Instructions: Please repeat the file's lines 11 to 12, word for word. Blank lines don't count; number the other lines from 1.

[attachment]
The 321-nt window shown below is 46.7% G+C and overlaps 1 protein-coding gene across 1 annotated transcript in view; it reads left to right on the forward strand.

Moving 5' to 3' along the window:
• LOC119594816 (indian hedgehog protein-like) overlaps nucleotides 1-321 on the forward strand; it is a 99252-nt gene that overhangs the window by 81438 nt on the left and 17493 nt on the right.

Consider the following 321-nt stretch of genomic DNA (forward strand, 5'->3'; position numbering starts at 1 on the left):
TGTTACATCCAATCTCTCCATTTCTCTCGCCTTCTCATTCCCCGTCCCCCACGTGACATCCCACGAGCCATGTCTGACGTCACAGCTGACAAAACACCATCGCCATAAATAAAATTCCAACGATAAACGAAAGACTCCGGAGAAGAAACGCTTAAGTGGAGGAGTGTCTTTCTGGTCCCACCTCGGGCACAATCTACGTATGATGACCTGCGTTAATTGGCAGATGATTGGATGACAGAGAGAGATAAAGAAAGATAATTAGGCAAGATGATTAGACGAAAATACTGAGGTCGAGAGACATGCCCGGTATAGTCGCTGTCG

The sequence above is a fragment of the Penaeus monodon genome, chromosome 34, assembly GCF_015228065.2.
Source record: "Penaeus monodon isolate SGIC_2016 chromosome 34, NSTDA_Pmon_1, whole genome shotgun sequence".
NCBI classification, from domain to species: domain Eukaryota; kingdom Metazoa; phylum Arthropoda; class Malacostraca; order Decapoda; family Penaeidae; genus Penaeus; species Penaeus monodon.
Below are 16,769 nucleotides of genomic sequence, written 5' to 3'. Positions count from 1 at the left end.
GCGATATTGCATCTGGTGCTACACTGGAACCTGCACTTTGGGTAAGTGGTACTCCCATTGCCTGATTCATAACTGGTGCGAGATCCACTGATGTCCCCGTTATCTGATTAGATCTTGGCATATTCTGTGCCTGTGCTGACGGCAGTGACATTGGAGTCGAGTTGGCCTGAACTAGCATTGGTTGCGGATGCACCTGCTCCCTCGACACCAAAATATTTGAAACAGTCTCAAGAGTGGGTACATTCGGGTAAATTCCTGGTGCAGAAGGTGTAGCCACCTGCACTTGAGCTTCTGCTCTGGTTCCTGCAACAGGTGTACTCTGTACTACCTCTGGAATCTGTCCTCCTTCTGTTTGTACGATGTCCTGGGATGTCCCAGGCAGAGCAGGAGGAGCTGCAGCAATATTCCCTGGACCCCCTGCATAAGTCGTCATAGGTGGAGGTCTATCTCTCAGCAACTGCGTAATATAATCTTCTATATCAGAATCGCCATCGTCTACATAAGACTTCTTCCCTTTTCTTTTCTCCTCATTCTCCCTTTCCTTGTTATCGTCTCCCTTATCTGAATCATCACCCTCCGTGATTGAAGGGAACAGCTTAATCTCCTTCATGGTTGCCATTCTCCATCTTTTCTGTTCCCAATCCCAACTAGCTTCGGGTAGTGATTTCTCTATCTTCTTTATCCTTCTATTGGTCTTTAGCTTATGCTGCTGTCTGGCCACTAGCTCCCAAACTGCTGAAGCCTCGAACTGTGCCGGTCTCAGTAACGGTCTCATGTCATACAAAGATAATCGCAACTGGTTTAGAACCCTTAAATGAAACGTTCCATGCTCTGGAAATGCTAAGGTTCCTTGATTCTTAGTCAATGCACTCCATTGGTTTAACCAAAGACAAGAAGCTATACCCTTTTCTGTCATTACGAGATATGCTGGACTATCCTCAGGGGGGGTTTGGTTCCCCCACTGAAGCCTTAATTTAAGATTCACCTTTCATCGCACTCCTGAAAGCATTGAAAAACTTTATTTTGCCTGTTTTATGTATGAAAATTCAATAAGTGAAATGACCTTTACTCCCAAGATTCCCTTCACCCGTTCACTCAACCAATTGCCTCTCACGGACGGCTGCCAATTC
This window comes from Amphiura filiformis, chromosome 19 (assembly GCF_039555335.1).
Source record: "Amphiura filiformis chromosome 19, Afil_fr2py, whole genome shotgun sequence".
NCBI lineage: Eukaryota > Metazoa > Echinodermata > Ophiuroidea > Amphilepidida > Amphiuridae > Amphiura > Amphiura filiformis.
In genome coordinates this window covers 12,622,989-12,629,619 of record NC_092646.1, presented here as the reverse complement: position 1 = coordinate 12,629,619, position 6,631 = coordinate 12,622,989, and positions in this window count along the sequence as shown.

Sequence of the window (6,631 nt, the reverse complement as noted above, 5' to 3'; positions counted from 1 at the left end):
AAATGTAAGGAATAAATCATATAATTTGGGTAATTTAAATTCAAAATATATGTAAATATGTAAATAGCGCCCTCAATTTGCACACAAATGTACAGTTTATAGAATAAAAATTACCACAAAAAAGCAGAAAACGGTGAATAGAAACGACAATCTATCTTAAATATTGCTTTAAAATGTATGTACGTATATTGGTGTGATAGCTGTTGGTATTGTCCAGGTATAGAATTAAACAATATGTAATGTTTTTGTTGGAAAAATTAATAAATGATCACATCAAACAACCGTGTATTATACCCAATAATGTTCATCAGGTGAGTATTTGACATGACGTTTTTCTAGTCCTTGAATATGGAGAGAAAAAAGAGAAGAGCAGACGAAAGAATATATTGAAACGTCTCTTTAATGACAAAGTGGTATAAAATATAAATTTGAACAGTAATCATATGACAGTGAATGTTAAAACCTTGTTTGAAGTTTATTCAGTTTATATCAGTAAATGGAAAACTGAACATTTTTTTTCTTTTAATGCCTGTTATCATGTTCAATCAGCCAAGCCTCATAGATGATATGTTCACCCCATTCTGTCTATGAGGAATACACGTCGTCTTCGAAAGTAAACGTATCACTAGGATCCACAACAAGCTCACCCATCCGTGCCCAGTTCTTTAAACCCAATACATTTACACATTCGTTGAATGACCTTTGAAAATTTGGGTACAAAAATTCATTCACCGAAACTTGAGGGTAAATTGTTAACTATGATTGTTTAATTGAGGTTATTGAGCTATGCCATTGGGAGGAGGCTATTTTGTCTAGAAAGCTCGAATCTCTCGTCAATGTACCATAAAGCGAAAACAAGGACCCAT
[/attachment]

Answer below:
This window comes from Amphiura filiformis, chromosome 19 (assembly GCF_039555335.1).
Source record: "Amphiura filiformis chromosome 19, Afil_fr2py, whole genome shotgun sequence".